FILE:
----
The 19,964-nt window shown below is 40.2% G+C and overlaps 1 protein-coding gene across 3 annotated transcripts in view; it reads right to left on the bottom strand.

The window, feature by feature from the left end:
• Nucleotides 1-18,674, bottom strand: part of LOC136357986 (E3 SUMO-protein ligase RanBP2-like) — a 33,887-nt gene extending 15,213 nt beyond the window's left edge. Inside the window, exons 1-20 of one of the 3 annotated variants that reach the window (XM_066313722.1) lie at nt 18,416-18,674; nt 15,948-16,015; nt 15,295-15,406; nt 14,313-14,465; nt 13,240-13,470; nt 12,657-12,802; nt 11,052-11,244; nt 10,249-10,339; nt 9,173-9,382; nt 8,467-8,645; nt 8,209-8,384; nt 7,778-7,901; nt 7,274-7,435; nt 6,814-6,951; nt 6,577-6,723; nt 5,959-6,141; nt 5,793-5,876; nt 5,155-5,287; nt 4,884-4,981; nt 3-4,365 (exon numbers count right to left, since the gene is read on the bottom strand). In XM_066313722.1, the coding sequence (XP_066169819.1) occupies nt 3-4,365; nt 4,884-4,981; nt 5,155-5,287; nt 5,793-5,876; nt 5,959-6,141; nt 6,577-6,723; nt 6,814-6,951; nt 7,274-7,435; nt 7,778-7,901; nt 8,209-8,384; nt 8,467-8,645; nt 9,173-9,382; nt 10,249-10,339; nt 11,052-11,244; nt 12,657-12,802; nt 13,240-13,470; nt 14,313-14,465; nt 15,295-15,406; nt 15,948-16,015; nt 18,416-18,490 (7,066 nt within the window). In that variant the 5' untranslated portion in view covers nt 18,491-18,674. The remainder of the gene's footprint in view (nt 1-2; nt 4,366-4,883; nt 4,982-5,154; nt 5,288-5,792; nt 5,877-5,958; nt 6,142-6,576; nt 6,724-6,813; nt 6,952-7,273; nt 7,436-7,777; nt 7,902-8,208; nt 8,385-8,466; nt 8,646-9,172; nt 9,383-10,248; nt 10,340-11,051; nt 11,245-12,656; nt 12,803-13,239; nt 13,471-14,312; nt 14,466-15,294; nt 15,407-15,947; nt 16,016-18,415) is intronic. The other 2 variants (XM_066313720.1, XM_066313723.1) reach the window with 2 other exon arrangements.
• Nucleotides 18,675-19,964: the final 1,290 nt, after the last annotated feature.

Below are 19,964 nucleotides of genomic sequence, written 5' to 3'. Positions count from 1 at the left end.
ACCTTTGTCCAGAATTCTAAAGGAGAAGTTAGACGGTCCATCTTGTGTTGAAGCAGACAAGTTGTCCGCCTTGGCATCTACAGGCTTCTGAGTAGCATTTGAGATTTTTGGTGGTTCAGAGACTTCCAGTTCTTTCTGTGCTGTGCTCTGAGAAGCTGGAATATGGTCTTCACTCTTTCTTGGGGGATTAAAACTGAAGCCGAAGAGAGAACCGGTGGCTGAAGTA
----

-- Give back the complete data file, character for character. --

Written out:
The 19,964-nt window shown below is 40.2% G+C and overlaps 1 protein-coding gene across 3 annotated transcripts in view; it reads right to left on the bottom strand.

The window, feature by feature from the left end:
• Nucleotides 1-18,674, bottom strand: part of LOC136357986 (E3 SUMO-protein ligase RanBP2-like) — a 33,887-nt gene extending 15,213 nt beyond the window's left edge. Inside the window, exons 1-20 of one of the 3 annotated variants that reach the window (XM_066313722.1) lie at nt 18,416-18,674; nt 15,948-16,015; nt 15,295-15,406; nt 14,313-14,465; nt 13,240-13,470; nt 12,657-12,802; nt 11,052-11,244; nt 10,249-10,339; nt 9,173-9,382; nt 8,467-8,645; nt 8,209-8,384; nt 7,778-7,901; nt 7,274-7,435; nt 6,814-6,951; nt 6,577-6,723; nt 5,959-6,141; nt 5,793-5,876; nt 5,155-5,287; nt 4,884-4,981; nt 3-4,365 (exon numbers count right to left, since the gene is read on the bottom strand). In XM_066313722.1, the coding sequence (XP_066169819.1) occupies nt 3-4,365; nt 4,884-4,981; nt 5,155-5,287; nt 5,793-5,876; nt 5,959-6,141; nt 6,577-6,723; nt 6,814-6,951; nt 7,274-7,435; nt 7,778-7,901; nt 8,209-8,384; nt 8,467-8,645; nt 9,173-9,382; nt 10,249-10,339; nt 11,052-11,244; nt 12,657-12,802; nt 13,240-13,470; nt 14,313-14,465; nt 15,295-15,406; nt 15,948-16,015; nt 18,416-18,490 (7,066 nt within the window). In that variant the 5' untranslated portion in view covers nt 18,491-18,674. The remainder of the gene's footprint in view (nt 1-2; nt 4,366-4,883; nt 4,982-5,154; nt 5,288-5,792; nt 5,877-5,958; nt 6,142-6,576; nt 6,724-6,813; nt 6,952-7,273; nt 7,436-7,777; nt 7,902-8,208; nt 8,385-8,466; nt 8,646-9,172; nt 9,383-10,248; nt 10,340-11,051; nt 11,245-12,656; nt 12,803-13,239; nt 13,471-14,312; nt 14,466-15,294; nt 15,407-15,947; nt 16,016-18,415) is intronic. The other 2 variants (XM_066313720.1, XM_066313723.1) reach the window with 2 other exon arrangements.
• Nucleotides 18,675-19,964: the final 1,290 nt, after the last annotated feature.

Below are 19,964 nucleotides of genomic sequence, written 5' to 3'. Positions count from 1 at the left end.
ACCTTTGTCCAGAATTCTAAAGGAGAAGTTAGACGGTCCATCTTGTGTTGAAGCAGACAAGTTGTCCGCCTTGGCATCTACAGGCTTCTGAGTAGCATTTGAGATTTTTGGTGGTTCAGAGACTTCCAGTTCTTTCTGTGCTGTGCTCTGAGAAGCTGGAATATGGTCTTCACTCTTTCTTGGGGGATTAAAACTGAAGCCGAAGAGAGAACCGGTGGCTGAAGTA